For the last month since I bought my ticked I have been hiding from my mother online so that I don’t spoil the surprise when I show up on her doorstep unannounced. The I have been telling her is that I have been called down to write an article in Pondicherry about state of the art solar panels designed by spiritually empowered Aurovillians. When she has asked me when I might be able to make it to the states next my answers have been vague–“perhaps this, or next summer,”

So suffice it to say, when I walk through the door in about two hours from now, I expect her to be quite surprised. Last night Padma scolded me “You are going to make your mother cry.”

next up, watch my mom’s reaction as I walk through the door…

India’s Techno Trash Heap
| November 13, 2006 | 12:45 pm

This story came out in August of this year in .net magazine the UK, but it has taken forever for it to get online. I had always heard about E-Waste disposal but never knew how bad it was until I scoured the dumps behind Central Station. Special thanks to my mother-in-law Indira Govindan who helped me traipse through ankle deep mud and chemical waste in search of scrap dealers.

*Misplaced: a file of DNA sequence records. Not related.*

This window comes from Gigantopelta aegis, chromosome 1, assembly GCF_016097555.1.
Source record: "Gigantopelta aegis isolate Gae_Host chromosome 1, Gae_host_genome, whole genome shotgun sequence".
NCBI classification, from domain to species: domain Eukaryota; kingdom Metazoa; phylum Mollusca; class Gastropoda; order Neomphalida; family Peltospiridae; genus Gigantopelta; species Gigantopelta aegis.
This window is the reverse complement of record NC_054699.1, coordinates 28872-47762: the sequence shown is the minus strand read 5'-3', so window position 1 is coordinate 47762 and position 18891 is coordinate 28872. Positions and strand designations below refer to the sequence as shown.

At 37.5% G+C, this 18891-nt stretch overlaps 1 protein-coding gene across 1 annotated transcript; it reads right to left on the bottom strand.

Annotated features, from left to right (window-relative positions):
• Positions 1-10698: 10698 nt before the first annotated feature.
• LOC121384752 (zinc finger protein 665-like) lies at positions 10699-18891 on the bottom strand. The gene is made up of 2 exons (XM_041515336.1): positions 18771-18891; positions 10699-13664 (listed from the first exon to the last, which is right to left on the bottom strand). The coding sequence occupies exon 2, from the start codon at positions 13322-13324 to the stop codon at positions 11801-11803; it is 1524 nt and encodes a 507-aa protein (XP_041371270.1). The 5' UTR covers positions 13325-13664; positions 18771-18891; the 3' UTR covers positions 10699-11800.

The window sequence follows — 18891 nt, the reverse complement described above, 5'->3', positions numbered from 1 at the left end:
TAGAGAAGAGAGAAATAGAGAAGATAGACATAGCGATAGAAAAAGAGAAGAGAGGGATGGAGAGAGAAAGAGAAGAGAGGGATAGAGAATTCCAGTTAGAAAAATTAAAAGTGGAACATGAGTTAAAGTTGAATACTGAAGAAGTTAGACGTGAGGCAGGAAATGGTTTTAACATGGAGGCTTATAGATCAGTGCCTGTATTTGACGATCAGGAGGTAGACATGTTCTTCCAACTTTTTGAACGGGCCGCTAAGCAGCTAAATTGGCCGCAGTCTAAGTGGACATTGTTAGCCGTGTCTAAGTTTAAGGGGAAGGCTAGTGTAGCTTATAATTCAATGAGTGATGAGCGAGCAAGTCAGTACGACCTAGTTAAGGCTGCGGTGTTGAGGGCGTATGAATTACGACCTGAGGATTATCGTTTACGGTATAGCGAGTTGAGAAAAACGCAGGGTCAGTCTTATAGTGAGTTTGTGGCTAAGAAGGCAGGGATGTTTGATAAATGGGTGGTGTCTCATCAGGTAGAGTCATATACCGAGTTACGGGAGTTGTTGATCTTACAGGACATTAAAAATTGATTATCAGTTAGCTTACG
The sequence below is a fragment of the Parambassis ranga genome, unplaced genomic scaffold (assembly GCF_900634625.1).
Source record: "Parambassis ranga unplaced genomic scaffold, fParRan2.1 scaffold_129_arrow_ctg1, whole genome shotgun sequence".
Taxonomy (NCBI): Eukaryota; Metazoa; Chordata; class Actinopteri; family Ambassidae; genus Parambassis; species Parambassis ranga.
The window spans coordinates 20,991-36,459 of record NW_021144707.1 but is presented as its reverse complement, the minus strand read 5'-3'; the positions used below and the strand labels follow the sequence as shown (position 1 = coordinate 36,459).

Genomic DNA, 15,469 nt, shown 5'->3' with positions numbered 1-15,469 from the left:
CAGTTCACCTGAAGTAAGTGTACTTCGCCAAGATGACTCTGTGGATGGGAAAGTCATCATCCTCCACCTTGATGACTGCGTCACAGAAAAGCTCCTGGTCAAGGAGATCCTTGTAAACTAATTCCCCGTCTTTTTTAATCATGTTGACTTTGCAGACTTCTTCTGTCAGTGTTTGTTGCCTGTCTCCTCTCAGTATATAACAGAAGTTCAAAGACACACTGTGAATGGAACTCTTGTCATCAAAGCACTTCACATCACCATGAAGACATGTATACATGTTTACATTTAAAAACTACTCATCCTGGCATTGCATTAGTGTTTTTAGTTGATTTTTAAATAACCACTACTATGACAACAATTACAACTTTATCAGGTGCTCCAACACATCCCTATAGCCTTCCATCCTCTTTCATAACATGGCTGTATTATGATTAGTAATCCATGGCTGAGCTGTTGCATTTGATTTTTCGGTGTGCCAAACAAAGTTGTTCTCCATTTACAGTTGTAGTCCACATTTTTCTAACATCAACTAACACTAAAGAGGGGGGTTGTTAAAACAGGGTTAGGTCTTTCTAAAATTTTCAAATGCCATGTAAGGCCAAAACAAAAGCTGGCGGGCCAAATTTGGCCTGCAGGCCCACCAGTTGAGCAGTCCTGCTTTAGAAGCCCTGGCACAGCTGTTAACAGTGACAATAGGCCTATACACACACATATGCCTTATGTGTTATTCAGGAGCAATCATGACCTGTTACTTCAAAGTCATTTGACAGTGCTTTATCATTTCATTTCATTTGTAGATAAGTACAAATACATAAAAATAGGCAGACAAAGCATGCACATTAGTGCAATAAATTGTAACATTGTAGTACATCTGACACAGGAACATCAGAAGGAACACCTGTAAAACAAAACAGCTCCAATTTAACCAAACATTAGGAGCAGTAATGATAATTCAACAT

A dark concoction of grease, dirt and sweat on Mohan’s screwdriver made it difficult to grip the handle as he pried the copper coil loose from an old computer motor. Finally, with a grunt and a twist of his wrist, the wire broke and he unwound his bounty like silk from a spool of thread. In the age of globalisation where everything takes on a glossy sheen, Mohan is one man in a legion of morticians who attend to the last days of obsolete computer systems, appliances and gadgets. He turns them into gold.

“You know where he comes from?” his co-worker asks me while he gums a burnt cigar. “That bastard’s family used to climb trees for a living. He’s lucky to find a job working here with us.” Despite doing the same basic job, the scrap workers in this Chennai slum still make it a point to reinforce centuries-old caste hierarchies.

E-waste is a politely coined term that encompasses a wide variety of non-functional techn trash. It’s a growing problem in Asia. From the date of purchase, just about every electronic product sold on the planet begins a steady progression towards obsolescence. No matter how slick a device it was on the shelf of your local computer store, it will eventually become just one more piece in a mountain of useless keyboards, computers, mobile phones, game systems, televisions and countless other items. . .

Read the rest at .net magazine.